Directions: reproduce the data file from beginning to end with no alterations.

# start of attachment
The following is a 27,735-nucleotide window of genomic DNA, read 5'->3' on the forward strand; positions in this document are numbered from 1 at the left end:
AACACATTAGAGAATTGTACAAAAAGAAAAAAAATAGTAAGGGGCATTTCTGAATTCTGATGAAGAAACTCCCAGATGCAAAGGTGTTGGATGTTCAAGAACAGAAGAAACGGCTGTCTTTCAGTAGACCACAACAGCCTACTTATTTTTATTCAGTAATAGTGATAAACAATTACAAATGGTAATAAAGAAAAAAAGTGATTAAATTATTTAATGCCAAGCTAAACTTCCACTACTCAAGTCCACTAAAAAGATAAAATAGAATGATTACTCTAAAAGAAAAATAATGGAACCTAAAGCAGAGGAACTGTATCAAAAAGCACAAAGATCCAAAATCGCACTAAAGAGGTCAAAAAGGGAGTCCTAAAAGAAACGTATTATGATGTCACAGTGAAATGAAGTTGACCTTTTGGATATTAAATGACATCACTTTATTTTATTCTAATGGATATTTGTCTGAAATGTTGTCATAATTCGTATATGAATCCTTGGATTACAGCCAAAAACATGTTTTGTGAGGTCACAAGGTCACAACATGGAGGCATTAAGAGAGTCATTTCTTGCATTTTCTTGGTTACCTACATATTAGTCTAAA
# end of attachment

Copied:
The following is a 27,735-nucleotide window of genomic DNA, read 5'->3' on the forward strand; positions in this document are numbered from 1 at the left end:
AACACATTAGAGAATTGTACAAAAAGAAAAAAAATAGTAAGGGGCATTTCTGAATTCTGATGAAGAAACTCCCAGATGCAAAGGTGTTGGATGTTCAAGAACAGAAGAAACGGCTGTCTTTCAGTAGACCACAACAGCCTACTTATTTTTATTCAGTAATAGTGATAAACAATTACAAATGGTAATAAAGAAAAAAAGTGATTAAATTATTTAATGCCAAGCTAAACTTCCACTACTCAAGTCCACTAAAAAGATAAAATAGAATGATTACTCTAAAAGAAAAATAATGGAACCTAAAGCAGAGGAACTGTATCAAAAAGCACAAAGATCCAAAATCGCACTAAAGAGGTCAAAAAGGGAGTCCTAAAAGAAACGTATTATGATGTCACAGTGAAATGAAGTTGACCTTTTGGATATTAAATGACATCACTTTATTTTATTCTAATGGATATTTGTCTGAAATGTTGTCATAATTCGTATATGAATCCTTGGATTACAGCCAAAAACATGTTTTGTGAGGTCACAAGGTCACAACATGGAGGCATTAAGAGAGTCATTTCTTGCATTTTCTTGGTTACCTACATATTAGTCTAAA